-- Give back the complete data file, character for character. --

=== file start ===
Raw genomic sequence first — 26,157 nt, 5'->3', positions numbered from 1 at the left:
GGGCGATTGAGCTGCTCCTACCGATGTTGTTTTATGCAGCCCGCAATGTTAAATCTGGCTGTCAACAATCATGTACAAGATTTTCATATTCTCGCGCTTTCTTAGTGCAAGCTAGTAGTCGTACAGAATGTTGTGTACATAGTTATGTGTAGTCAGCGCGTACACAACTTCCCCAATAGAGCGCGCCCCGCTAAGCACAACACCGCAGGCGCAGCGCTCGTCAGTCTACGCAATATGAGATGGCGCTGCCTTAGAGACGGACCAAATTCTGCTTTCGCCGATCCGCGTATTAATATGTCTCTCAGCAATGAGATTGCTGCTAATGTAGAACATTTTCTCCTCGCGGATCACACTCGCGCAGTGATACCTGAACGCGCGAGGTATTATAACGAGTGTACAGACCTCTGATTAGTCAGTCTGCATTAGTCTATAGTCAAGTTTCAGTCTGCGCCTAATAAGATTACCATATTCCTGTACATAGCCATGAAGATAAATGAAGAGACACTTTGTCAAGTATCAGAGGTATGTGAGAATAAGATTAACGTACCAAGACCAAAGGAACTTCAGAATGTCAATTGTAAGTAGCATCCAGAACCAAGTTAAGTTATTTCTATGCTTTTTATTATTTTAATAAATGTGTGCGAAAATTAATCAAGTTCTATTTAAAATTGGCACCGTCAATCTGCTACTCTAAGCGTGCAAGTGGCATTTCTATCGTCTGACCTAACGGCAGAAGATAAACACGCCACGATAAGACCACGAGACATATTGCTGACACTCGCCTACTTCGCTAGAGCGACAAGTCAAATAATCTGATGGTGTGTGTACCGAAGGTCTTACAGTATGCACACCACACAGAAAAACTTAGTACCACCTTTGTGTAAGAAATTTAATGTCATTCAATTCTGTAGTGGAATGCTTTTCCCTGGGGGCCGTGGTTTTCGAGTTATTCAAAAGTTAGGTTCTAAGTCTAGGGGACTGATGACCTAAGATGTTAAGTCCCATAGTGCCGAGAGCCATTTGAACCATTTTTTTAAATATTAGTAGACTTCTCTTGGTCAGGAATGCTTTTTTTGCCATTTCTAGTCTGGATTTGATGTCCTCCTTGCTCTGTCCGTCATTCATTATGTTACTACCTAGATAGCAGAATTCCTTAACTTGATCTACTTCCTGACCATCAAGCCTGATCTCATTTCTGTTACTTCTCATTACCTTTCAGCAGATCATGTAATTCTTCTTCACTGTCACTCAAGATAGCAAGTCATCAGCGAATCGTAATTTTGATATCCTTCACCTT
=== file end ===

Raw genomic sequence first — 26,157 nt, 5'->3', positions numbered from 1 at the left:
GGGCGATTGAGCTGCTCCTACCGATGTTGTTTTATGCAGCCCGCAATGTTAAATCTGGCTGTCAACAATCATGTACAAGATTTTCATATTCTCGCGCTTTCTTAGTGCAAGCTAGTAGTCGTACAGAATGTTGTGTACATAGTTATGTGTAGTCAGCGCGTACACAACTTCCCCAATAGAGCGCGCCCCGCTAAGCACAACACCGCAGGCGCAGCGCTCGTCAGTCTACGCAATATGAGATGGCGCTGCCTTAGAGACGGACCAAATTCTGCTTTCGCCGATCCGCGTATTAATATGTCTCTCAGCAATGAGATTGCTGCTAATGTAGAACATTTTCTCCTCGCGGATCACACTCGCGCAGTGATACCTGAACGCGCGAGGTATTATAACGAGTGTACAGACCTCTGATTAGTCAGTCTGCATTAGTCTATAGTCAAGTTTCAGTCTGCGCCTAATAAGATTACCATATTCCTGTACATAGCCATGAAGATAAATGAAGAGACACTTTGTCAAGTATCAGAGGTATGTGAGAATAAGATTAACGTACCAAGACCAAAGGAACTTCAGAATGTCAATTGTAAGTAGCATCCAGAACCAAGTTAAGTTATTTCTATGCTTTTTATTATTTTAATAAATGTGTGCGAAAATTAATCAAGTTCTATTTAAAATTGGCACCGTCAATCTGCTACTCTAAGCGTGCAAGTGGCATTTCTATCGTCTGACCTAACGGCAGAAGATAAACACGCCACGATAAGACCACGAGACATATTGCTGACACTCGCCTACTTCGCTAGAGCGACAAGTCAAATAATCTGATGGTGTGTGTACCGAAGGTCTTACAGTATGCACACCACACAGAAAAACTTAGTACCACCTTTGTGTAAGAAATTTAATGTCATTCAATTCTGTAGTGGAATGCTTTTCCCTGGGGGCCGTGGTTTTCGAGTTATTCAAAAGTTAGGTTCTAAGTCTAGGGGACTGATGACCTAAGATGTTAAGTCCCATAGTGCCGAGAGCCATTTGAACCATTTTTTTAAATATTAGTAGACTTCTCTTGGTCAGGAATGCTTTTTTTGCCATTTCTAGTCTGGATTTGATGTCCTCCTTGCTCTGTCCGTCATTCATTATGTTACTACCTAGATAGCAGAATTCCTTAACTTGATCTACTTCCTGACCATCAAGCCTGATCTCATTTCTGTTACTTCTCATTACCTTTCAGCAGATCATGTAATTCTTCTTCACTGTCACTCAAGATAGCAAGTCATCAGCGAATCGTAATTTTGATATCCTTCACCTT